Friday, December 31


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Thursday, December 30

From A Notebook

The whiteness near and far.
The cold, the hush . . .
A first word stops
The blizzard, steps
Out into fresh
Candor. You ask no more.

Each never taken stride
Leads onward, though
In circles ever
Smaller, smaller.
The vertigo
Upholds you. And now to glide

Across the frozen pond,
Steelshod, to chase
Its dreamless oval
With loop and spiral
Until (your face
Downshining, lidded, drained

Of any need to know
What hid, what called,
Wisdom or error,
Beneath that mirror)
The page you scrawled
Turns. A new day. Fresh snow.

-- James Merrill, from Collected Poems

Collected Poems

Sunday, December 26


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Friday, December 24

That night frost stretched
the fields into stiff white sheets;
from post, strut and roof glinting
ice-fingers pointed to the ground.
But within walls, reed-woven,
mud-baked, we warded off
the wind-beast's bellow and bite.
Herded in the wool of our own warmth,
near red-gold flames that licked
logs, then leapt to find the hole
to heaven, we defeated winter's pikes.
That festive night we filled
our bodies' troughs with roasted meats,
with mead that honeys the senses, muzzes
the mind. As ever I kept quiet,
stoked myself with the comfort rising
from the rush-strewn floor, the goodwill
steaming through talk and laughter.

-- Myra Schneider, from 'Caedmon'

Interview with Myra Schneider


Cædmon's Hymn

Thursday, December 23


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There's a certain Slant of light,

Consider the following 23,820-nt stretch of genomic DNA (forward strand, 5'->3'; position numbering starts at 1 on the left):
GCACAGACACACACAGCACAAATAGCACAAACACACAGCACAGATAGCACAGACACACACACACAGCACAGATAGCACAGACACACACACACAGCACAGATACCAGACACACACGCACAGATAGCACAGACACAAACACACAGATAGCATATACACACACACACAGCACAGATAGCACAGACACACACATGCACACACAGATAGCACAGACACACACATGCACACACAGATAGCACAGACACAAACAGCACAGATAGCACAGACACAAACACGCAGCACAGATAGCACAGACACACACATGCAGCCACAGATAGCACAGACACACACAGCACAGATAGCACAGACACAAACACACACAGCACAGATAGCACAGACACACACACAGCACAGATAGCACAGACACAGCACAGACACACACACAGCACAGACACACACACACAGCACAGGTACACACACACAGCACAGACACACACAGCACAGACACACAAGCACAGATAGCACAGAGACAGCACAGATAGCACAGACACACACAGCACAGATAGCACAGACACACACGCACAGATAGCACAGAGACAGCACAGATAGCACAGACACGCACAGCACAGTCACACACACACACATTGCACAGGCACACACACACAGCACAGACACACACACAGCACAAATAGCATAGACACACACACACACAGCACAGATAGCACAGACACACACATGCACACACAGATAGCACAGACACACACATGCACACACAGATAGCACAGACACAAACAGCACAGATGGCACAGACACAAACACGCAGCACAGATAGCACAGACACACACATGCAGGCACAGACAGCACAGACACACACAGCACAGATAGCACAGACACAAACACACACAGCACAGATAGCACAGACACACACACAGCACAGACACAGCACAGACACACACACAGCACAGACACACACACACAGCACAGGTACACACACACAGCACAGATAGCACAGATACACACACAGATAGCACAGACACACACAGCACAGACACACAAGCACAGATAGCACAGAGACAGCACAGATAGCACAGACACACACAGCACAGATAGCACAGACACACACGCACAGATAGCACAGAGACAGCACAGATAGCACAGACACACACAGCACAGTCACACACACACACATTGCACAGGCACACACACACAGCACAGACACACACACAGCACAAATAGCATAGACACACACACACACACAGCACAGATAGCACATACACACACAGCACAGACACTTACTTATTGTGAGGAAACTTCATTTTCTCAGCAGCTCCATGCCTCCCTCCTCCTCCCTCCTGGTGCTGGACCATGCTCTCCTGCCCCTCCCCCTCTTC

Winter Afternoons–
That oppresses, like the Heft
Of Cathedral Tunes–

Heavenly Hurt, it gives us–
We can find no scar,
But internal difference,
Where the Meanings, are.

None may teach it –Any–
'Tis the Seal, Despair–
An imperial affliction
Sent us of the air–

When it comes, the Landscape listens–
Shadows– hold their breath–
When it goes, 'tis like the Distance
On the look of Death–

-- Emily Dickinson

Read: 'Forms of Reticence' by Saskia Hamilton

Friday, December 17


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Saturday, December 11

late shadows gather in the dark

words unwrite
as they are written
as they are spoken

songs sprung
from heart and lung
to tongue


drunk winds stumble over shuffling roofs
shake his sleep who dreams
a lost love
will not

recurring swirls
of old gold
blown light

you can't help
but be in it

as it opens
and falls back on itself
unfolds and unsays

I do not want to die
without writing the unwritten

pleasure of water

-- Tom Pickard, lines from "Lark & Merlin"

Lark & Merlin